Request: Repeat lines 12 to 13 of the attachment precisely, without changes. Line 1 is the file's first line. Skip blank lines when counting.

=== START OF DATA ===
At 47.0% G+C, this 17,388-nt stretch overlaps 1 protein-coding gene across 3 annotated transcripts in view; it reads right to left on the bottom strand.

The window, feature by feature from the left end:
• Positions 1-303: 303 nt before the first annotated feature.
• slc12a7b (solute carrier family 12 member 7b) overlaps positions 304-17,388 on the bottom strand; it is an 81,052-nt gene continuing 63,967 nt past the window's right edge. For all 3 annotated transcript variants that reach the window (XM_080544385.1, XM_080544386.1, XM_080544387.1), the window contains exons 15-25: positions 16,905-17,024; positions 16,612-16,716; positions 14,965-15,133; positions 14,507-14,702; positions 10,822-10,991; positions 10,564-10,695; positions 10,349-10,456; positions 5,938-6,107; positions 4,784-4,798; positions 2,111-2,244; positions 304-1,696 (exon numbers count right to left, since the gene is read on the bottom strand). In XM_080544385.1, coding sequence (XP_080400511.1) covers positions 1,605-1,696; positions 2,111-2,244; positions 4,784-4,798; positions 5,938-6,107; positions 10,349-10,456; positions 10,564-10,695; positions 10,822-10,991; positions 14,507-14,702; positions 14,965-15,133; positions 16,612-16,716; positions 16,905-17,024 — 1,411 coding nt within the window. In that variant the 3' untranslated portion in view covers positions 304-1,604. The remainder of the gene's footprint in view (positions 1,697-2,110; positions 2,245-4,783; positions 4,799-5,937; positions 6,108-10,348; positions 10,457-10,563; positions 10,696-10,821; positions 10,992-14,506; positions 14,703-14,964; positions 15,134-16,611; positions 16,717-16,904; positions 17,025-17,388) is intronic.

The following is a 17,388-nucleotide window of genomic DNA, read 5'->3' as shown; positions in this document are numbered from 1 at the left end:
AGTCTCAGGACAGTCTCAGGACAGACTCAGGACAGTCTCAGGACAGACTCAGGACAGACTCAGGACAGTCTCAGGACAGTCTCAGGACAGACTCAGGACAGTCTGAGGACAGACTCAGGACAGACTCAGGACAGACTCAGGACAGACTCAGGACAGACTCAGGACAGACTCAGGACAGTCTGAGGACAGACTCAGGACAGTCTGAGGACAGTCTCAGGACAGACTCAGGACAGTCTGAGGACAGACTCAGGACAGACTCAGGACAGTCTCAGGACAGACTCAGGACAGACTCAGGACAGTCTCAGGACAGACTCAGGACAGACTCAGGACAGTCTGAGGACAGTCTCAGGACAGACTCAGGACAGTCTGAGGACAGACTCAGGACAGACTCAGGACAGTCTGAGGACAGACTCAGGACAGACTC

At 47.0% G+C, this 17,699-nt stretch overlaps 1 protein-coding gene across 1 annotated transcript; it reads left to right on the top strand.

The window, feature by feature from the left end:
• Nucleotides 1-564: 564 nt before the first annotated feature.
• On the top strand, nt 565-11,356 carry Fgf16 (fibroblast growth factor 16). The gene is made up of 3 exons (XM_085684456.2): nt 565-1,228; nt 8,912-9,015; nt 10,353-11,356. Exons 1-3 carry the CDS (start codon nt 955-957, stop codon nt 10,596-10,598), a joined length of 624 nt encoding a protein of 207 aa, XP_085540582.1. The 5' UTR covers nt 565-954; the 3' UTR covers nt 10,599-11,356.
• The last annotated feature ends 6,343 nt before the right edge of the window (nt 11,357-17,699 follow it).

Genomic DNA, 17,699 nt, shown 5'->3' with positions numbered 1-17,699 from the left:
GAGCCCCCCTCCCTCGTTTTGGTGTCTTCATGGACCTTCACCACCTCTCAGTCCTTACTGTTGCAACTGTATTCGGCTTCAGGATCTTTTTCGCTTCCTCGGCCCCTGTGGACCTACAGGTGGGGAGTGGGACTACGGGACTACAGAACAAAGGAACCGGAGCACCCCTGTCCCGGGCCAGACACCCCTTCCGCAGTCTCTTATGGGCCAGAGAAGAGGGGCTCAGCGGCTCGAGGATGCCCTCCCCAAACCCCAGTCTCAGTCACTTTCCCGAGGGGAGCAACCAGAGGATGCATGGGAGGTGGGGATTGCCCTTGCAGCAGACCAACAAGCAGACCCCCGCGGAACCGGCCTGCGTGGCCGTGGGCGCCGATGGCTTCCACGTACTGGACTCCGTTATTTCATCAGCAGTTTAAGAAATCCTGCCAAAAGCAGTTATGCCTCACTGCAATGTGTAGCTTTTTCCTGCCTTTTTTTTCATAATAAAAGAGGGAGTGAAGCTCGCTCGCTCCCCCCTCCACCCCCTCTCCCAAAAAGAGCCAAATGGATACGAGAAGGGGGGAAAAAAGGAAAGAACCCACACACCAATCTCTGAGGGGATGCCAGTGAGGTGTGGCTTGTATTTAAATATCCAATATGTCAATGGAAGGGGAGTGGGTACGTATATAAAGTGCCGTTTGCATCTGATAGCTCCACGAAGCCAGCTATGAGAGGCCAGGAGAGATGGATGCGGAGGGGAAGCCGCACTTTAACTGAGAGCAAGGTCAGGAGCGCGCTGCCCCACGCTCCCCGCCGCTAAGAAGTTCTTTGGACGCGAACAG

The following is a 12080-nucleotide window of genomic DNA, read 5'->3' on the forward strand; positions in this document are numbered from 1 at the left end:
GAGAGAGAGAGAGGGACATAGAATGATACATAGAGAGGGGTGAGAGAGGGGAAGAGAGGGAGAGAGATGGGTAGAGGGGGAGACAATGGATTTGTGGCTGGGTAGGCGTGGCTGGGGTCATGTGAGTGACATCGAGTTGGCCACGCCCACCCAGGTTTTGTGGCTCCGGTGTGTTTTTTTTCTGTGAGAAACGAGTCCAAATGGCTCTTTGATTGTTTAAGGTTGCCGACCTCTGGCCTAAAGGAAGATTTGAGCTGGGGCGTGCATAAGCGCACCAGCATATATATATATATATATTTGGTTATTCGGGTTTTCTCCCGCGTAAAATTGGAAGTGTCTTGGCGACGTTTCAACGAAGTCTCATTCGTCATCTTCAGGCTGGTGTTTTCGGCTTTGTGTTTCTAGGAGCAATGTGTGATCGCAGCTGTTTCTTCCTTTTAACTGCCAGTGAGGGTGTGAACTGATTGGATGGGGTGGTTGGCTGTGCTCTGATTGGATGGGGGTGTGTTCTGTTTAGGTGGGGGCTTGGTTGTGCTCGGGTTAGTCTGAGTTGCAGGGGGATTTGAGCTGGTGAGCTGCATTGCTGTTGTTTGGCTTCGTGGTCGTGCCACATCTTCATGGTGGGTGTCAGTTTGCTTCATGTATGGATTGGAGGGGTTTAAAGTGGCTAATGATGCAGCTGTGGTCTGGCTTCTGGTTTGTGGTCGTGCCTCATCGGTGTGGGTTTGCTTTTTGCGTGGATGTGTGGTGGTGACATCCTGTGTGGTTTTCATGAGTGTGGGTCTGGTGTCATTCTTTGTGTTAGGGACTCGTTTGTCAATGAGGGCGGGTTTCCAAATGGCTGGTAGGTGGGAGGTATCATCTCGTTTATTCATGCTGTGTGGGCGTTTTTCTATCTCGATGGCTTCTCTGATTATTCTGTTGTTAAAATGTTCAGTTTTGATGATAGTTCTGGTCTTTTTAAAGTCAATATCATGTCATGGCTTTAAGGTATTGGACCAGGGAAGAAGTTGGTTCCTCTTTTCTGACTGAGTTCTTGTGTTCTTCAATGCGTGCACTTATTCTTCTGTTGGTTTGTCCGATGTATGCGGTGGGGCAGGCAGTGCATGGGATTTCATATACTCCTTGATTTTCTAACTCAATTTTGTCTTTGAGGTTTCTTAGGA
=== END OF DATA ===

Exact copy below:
Genomic DNA, 17,699 nt, shown 5'->3' with positions numbered 1-17,699 from the left:
GAGCCCCCCTCCCTCGTTTTGGTGTCTTCATGGACCTTCACCACCTCTCAGTCCTTACTGTTGCAACTGTATTCGGCTTCAGGATCTTTTTCGCTTCCTCGGCCCCTGTGGACCTACAGGTGGGGAGTGGGACTACGGGACTACAGAACAAAGGAACCGGAGCACCCCTGTCCCGGGCCAGACACCCCTTCCGCAGTCTCTTATGGGCCAGAGAAGAGGGGCTCAGCGGCTCGAGGATGCCCTCCCCAAACCCCAGTCTCAGTCACTTTCCCGAGGGGAGCAACCAGAGGATGCATGGGAGGTGGGGATTGCCCTTGCAGCAGACCAACAAGCAGACCCCCGCGGAACCGGCCTGCGTGGCCGTGGGCGCCGATGGCTTCCACGTACTGGACTCCGTTATTTCATCAGCAGTTTAAGAAATCCTGCCAAAAGCAGTTATGCCTCACTGCAATGTGTAGCTTTTTCCTGCCTTTTTTTTCATAATAAAAGAGGGAGTGAAGCTCGCTCGCTCCCCCCTCCACCCCCTCTCCCAAAAAGAGCCAAATGGATACGAGAAGGGGGGAAAAAAGGAAAGAACCCACACACCAATCTCTGAGGGGATGCCAGTGAGGTGTGGCTTGTATTTAAATATCCAATATGTCAATGGAAGGGGAGTGGGTACGTATATAAAGTGCCGTTTGCATCTGATAGCTCCACGAAGCCAGCTATGAGAGGCCAGGAGAGATGGATGCGGAGGGGAAGCCGCACTTTAACTGAGAGCAAGGTCAGGAGCGCGCTGCCCCACGCTCCCCGCCGCTAAGAAGTTCTTTGGACGCGAACAG